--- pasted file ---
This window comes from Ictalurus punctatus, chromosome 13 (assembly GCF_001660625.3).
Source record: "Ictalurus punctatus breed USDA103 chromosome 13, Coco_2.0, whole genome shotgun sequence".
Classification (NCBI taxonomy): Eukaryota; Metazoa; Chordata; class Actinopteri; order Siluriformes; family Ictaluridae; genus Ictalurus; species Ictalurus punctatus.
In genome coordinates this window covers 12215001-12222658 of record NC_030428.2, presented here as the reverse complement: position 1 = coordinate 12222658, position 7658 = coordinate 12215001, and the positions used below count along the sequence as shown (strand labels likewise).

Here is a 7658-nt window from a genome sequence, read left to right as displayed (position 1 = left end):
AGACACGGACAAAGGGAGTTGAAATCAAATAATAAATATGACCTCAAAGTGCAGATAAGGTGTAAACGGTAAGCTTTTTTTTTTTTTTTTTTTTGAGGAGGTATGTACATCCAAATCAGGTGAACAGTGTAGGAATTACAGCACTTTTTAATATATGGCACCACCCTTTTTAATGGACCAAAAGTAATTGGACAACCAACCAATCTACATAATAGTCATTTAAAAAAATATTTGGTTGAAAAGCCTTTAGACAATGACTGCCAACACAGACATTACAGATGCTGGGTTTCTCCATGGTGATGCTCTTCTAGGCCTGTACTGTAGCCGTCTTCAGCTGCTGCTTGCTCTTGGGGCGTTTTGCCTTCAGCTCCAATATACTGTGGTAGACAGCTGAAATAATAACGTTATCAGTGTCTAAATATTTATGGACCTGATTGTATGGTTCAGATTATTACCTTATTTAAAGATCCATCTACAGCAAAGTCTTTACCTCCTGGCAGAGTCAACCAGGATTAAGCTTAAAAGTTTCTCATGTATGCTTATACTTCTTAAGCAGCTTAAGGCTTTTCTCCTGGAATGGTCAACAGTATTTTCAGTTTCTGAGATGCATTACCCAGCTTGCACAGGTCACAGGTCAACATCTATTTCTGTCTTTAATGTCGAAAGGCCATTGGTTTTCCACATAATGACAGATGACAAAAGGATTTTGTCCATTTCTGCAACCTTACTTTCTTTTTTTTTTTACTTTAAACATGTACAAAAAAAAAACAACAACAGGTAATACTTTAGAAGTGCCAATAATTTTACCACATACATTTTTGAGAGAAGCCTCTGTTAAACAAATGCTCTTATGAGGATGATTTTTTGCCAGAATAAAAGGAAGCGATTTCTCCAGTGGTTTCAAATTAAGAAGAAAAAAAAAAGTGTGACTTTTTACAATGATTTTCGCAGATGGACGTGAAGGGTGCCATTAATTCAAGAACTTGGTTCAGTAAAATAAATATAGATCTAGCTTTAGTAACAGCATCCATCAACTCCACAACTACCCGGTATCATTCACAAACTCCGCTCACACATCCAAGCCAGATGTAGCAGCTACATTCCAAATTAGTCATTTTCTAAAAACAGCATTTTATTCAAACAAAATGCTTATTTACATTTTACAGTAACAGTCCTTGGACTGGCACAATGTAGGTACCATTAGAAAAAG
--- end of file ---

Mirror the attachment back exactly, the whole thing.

This window comes from Ictalurus punctatus, chromosome 13 (assembly GCF_001660625.3).
Source record: "Ictalurus punctatus breed USDA103 chromosome 13, Coco_2.0, whole genome shotgun sequence".
Classification (NCBI taxonomy): Eukaryota; Metazoa; Chordata; class Actinopteri; order Siluriformes; family Ictaluridae; genus Ictalurus; species Ictalurus punctatus.
In genome coordinates this window covers 12215001-12222658 of record NC_030428.2, presented here as the reverse complement: position 1 = coordinate 12222658, position 7658 = coordinate 12215001, and the positions used below count along the sequence as shown (strand labels likewise).

Here is a 7658-nt window from a genome sequence, read left to right as displayed (position 1 = left end):
AGACACGGACAAAGGGAGTTGAAATCAAATAATAAATATGACCTCAAAGTGCAGATAAGGTGTAAACGGTAAGCTTTTTTTTTTTTTTTTTTTTGAGGAGGTATGTACATCCAAATCAGGTGAACAGTGTAGGAATTACAGCACTTTTTAATATATGGCACCACCCTTTTTAATGGACCAAAAGTAATTGGACAACCAACCAATCTACATAATAGTCATTTAAAAAAATATTTGGTTGAAAAGCCTTTAGACAATGACTGCCAACACAGACATTACAGATGCTGGGTTTCTCCATGGTGATGCTCTTCTAGGCCTGTACTGTAGCCGTCTTCAGCTGCTGCTTGCTCTTGGGGCGTTTTGCCTTCAGCTCCAATATACTGTGGTAGACAGCTGAAATAATAACGTTATCAGTGTCTAAATATTTATGGACCTGATTGTATGGTTCAGATTATTACCTTATTTAAAGATCCATCTACAGCAAAGTCTTTACCTCCTGGCAGAGTCAACCAGGATTAAGCTTAAAAGTTTCTCATGTATGCTTATACTTCTTAAGCAGCTTAAGGCTTTTCTCCTGGAATGGTCAACAGTATTTTCAGTTTCTGAGATGCATTACCCAGCTTGCACAGGTCACAGGTCAACATCTATTTCTGTCTTTAATGTCGAAAGGCCATTGGTTTTCCACATAATGACAGATGACAAAAGGATTTTGTCCATTTCTGCAACCTTACTTTCTTTTTTTTTTTACTTTAAACATGTACAAAAAAAAAACAACAACAGGTAATACTTTAGAAGTGCCAATAATTTTACCACATACATTTTTGAGAGAAGCCTCTGTTAAACAAATGCTCTTATGAGGATGATTTTTTGCCAGAATAAAAGGAAGCGATTTCTCCAGTGGTTTCAAATTAAGAAGAAAAAAAAAAGTGTGACTTTTTACAATGATTTTCGCAGATGGACGTGAAGGGTGCCATTAATTCAAGAACTTGGTTCAGTAAAATAAATATAGATCTAGCTTTAGTAACAGCATCCATCAACTCCACAACTACCCGGTATCATTCACAAACTCCGCTCACACATCCAAGCCAGATGTAGCAGCTACATTCCAAATTAGTCATTTTCTAAAAACAGCATTTTATTCAAACAAAATGCTTATTTACATTTTACAGTAACAGTCCTTGGACTGGCACAATGTAGGTACCATTAGAAAAAG